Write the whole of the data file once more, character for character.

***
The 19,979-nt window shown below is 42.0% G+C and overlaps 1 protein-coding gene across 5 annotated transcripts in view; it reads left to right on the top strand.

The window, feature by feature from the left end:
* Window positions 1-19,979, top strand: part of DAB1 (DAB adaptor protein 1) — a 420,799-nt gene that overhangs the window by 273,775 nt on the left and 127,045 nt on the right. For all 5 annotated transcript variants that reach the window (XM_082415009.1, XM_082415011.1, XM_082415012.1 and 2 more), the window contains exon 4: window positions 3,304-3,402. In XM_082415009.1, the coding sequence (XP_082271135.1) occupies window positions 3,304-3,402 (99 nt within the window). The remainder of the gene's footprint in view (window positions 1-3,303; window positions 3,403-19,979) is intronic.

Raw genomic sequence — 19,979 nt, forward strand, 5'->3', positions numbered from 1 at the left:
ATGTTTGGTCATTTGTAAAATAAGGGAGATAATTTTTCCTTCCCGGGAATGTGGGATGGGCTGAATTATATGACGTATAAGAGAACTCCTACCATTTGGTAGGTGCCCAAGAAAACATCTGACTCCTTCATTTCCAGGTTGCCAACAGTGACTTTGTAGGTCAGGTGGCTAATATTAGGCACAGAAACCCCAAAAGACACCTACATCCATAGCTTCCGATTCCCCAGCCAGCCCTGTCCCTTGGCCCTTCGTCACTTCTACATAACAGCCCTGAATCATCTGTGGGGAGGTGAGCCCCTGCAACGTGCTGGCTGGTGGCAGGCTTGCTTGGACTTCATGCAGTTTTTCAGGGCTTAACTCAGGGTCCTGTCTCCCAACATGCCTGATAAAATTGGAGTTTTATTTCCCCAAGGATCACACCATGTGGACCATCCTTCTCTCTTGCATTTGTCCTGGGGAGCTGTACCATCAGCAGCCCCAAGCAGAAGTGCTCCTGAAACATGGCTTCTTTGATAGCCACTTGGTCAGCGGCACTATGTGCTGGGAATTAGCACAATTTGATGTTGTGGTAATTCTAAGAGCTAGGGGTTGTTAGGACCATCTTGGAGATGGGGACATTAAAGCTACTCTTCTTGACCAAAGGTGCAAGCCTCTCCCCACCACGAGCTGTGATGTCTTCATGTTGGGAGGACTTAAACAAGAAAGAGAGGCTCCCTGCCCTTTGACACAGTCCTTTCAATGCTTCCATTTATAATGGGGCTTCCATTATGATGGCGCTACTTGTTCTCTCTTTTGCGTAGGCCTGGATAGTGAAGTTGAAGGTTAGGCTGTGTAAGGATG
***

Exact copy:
The 19,979-nt window shown below is 42.0% G+C and overlaps 1 protein-coding gene across 5 annotated transcripts in view; it reads left to right on the top strand.

The window, feature by feature from the left end:
* Window positions 1-19,979, top strand: part of DAB1 (DAB adaptor protein 1) — a 420,799-nt gene that overhangs the window by 273,775 nt on the left and 127,045 nt on the right. For all 5 annotated transcript variants that reach the window (XM_082415009.1, XM_082415011.1, XM_082415012.1 and 2 more), the window contains exon 4: window positions 3,304-3,402. In XM_082415009.1, the coding sequence (XP_082271135.1) occupies window positions 3,304-3,402 (99 nt within the window). The remainder of the gene's footprint in view (window positions 1-3,303; window positions 3,403-19,979) is intronic.

Raw genomic sequence — 19,979 nt, forward strand, 5'->3', positions numbered from 1 at the left:
ATGTTTGGTCATTTGTAAAATAAGGGAGATAATTTTTCCTTCCCGGGAATGTGGGATGGGCTGAATTATATGACGTATAAGAGAACTCCTACCATTTGGTAGGTGCCCAAGAAAACATCTGACTCCTTCATTTCCAGGTTGCCAACAGTGACTTTGTAGGTCAGGTGGCTAATATTAGGCACAGAAACCCCAAAAGACACCTACATCCATAGCTTCCGATTCCCCAGCCAGCCCTGTCCCTTGGCCCTTCGTCACTTCTACATAACAGCCCTGAATCATCTGTGGGGAGGTGAGCCCCTGCAACGTGCTGGCTGGTGGCAGGCTTGCTTGGACTTCATGCAGTTTTTCAGGGCTTAACTCAGGGTCCTGTCTCCCAACATGCCTGATAAAATTGGAGTTTTATTTCCCCAAGGATCACACCATGTGGACCATCCTTCTCTCTTGCATTTGTCCTGGGGAGCTGTACCATCAGCAGCCCCAAGCAGAAGTGCTCCTGAAACATGGCTTCTTTGATAGCCACTTGGTCAGCGGCACTATGTGCTGGGAATTAGCACAATTTGATGTTGTGGTAATTCTAAGAGCTAGGGGTTGTTAGGACCATCTTGGAGATGGGGACATTAAAGCTACTCTTCTTGACCAAAGGTGCAAGCCTCTCCCCACCACGAGCTGTGATGTCTTCATGTTGGGAGGACTTAAACAAGAAAGAGAGGCTCCCTGCCCTTTGACACAGTCCTTTCAATGCTTCCATTTATAATGGGGCTTCCATTATGATGGCGCTACTTGTTCTCTCTTTTGCGTAGGCCTGGATAGTGAAGTTGAAGGTTAGGCTGTGTAAGGATG